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Ahead of a speech in an Italian restaurant last week, Republican gubernatorial candidate Bill McSwain fielded a yes-or-no question. Did he believe the 2020 presidential election was conducted freely and fairly in Pennsylvania?
He did not answer either Yes or No.
“Well, Joe Biden is our president, unfortunately,” McSwain said, according to Jonestown, Pennsylvania’s Tribune-Democrat.
It was not the first time McSwain, a former U.S. attorney for the Eastern District of Pennsylvania, has ducked a question on the validity of the 2020 election. Nor is he alone among his class of aspiring governors. Across the country, Republican gubernatorial campaigns are haunted by the 2020 election, which remains a sore point among the GOP base. According to a recent CNN survey, nearly one in six Republicans believes it important that members of their party support Donald Trump’s (false) claims of having won the 2020 election.
That new party line has aspiring Republican governors in blue states walking a narrow path, casting doubt on President Joe Biden’s victory, even if they won’t outright allege fraud.
McSwain has previously fed conspiracy theories about Biden’s victory, sometimes even conflicting with former Trump associates. In June, McSwain wrote a letter to Trump, claiming to have “received various allegations of voter fraud and election irregularities” in Pennsylvania, where Biden’s victory has been verified. McSwain appeared to accuse former Trump Attorney General Bill Barr of blocking investigations. Barr, in turn, told the Washington Post that McSwain’s allegations were false, and accused McSwain of trying to win a Trump endorsement in his bid for governor.
When the Philadelphia Inquirer asked McSwain three times whether the 2020 presidential election was legitimate, McSwain declined to answer. “I’m not going to discuss those kinds of issues,” he told the Inquirer. “That’s not what I have any comment on at this point.” (McSwain’s campaign did not immediately return a request for comment.)
Non-answers like McSwain’s are becoming boilerplate for some Republican candidates. In Nevada, Clark County Sheriff Joe Lombardo has peppered his gubernatorial campaign with doubts about the 2020 election.
During an interview with KRNV NBC in June, Lombardo fielded a question on whether Biden won “fair and square.” “You used the term fair and square,” Lombardo answered. “President Biden won, and I’m moving forward.”
At a meet-and-greet with supporters that month, Lombardo asked the crowd’s opinion on the presidential election. “You think there was integrity in the last election?” Lombardo asked. “Consensus, right? Neither do I, OK, but, how do we fix it?”
Speaking to Reno’s Gazette-Journal in July, Lombardo said he didn’t know whether the 2020 presidential results were accurate. “I don’t have the information to make an informed decision,” he told the Gazette-Journal, adding that ‘I don’t know the evidence associated with the investigation. I personally believe there was probably fraud on both sides. We had an environment where it was easy to commit fraud.” (His campaign did not return a request for comment.)
In Michigan, another recent lawman is running for governor with a similarly tentative stance on 2020. Asked in August whether he backed Trump’s election fraud claims, former Detroit Police Chief did not give a definite answer. "If there was evidence, if there was a proper investigation that the election was stolen," he said, trailing off, according to the Detroit Free Press. “I don't have that information.”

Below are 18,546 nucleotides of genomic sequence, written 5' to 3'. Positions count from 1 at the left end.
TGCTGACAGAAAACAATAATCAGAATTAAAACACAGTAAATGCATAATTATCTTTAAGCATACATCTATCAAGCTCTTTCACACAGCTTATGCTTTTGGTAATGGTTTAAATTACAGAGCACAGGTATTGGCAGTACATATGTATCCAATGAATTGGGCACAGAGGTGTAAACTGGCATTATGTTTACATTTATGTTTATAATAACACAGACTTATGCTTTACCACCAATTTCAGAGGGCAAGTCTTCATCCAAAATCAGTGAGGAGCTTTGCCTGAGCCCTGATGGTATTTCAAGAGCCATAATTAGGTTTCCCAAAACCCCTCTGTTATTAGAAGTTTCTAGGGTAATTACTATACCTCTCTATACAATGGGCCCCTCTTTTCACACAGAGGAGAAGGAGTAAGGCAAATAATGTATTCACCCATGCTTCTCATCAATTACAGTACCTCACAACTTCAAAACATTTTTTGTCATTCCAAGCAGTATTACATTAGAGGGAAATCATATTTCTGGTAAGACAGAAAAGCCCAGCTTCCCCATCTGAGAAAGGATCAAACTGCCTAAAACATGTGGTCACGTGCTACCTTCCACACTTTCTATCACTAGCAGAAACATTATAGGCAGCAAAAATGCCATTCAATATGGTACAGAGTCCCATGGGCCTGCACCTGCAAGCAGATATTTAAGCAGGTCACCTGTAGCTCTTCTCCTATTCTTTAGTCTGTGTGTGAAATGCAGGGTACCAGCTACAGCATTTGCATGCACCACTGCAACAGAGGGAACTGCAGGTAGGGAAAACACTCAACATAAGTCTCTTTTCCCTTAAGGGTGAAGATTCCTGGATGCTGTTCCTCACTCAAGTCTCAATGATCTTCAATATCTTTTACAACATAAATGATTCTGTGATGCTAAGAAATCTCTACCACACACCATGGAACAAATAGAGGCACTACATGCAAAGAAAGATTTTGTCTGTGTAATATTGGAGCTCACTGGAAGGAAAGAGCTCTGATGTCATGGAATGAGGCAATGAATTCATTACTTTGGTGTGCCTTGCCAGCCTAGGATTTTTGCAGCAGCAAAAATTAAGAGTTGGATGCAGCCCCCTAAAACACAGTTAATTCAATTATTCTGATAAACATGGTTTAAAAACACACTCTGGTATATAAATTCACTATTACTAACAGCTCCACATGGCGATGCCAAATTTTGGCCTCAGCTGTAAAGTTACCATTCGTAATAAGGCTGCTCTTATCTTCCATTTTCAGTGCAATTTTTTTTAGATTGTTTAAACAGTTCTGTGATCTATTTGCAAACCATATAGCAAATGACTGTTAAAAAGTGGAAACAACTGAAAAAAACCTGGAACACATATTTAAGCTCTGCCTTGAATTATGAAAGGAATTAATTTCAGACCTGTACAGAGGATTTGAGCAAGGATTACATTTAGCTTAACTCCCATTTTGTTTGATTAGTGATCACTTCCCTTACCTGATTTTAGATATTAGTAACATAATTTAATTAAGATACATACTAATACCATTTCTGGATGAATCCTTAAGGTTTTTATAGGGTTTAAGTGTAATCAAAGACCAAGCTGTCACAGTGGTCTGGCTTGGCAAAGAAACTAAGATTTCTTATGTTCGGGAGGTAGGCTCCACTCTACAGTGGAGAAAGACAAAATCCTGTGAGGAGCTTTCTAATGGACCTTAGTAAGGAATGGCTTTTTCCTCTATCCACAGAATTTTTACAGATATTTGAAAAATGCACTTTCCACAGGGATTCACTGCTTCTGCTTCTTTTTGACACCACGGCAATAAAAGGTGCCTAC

He previously passed on the question when asked earlier in August, and told reporters that “I’m not going to talk about that today,” when pressed at his retirement in May on whether he believed allegations of voter fraud.
In New Jersey, meanwhile, the Republican nominee for governor has distanced himself from the “Stop The Steal” movement after speaking in front of a “Stop The Steal” sign at a “Stop The Steal” rally in November.
Jack Ciattarelli, the Republican challenger for Gov. Phil Murphy’s office, told the Star Ledger that he hadn’t known he was speaking at an event that promoted voter fraud conspiracy theories.
“If [the organizer] had told me it was a ‘Stop the Steal’ rally, I would not have attended. I don’t think those were good for the nation,” Ciattarelli told Jersey Matters in March. “Joe Biden’s our legitimate president.”
Murphy’s campaign accuses Ciattarelli of playing to the party’s far right.
“Assemblyman Jack Ciattarelli attended a ‘Stop the Steal’ rally to push the same dangerous conspiracies that Trump used to inflame extremists ahead of January 6,” Murphy campaign spokesperson Jerrel Harvey told The Daily Beast. “He then refused to acknowledge that President Biden was legitimately elected until weeks after the election. Republicans like Assemblyman Ciattarelli will do or say anything to pander to the far-right, even if that means undermining democracy."
Ciattarelli’s campaign denied those charges.
“Jack recognized Joe Biden as the President-elect well before he was inaugurated,” a spokesperson told The Daily Beast. “As for the rally, he never saw the sign and his comments were completely focused on defeating Phil Murphy and electing Republicans in 2021. Those are the facts and the Murphy team knows it. They are just lying to distract attention away from Murphy's failed record running our state and arrogantly telling people that if they don't like high taxes, they should leave.”
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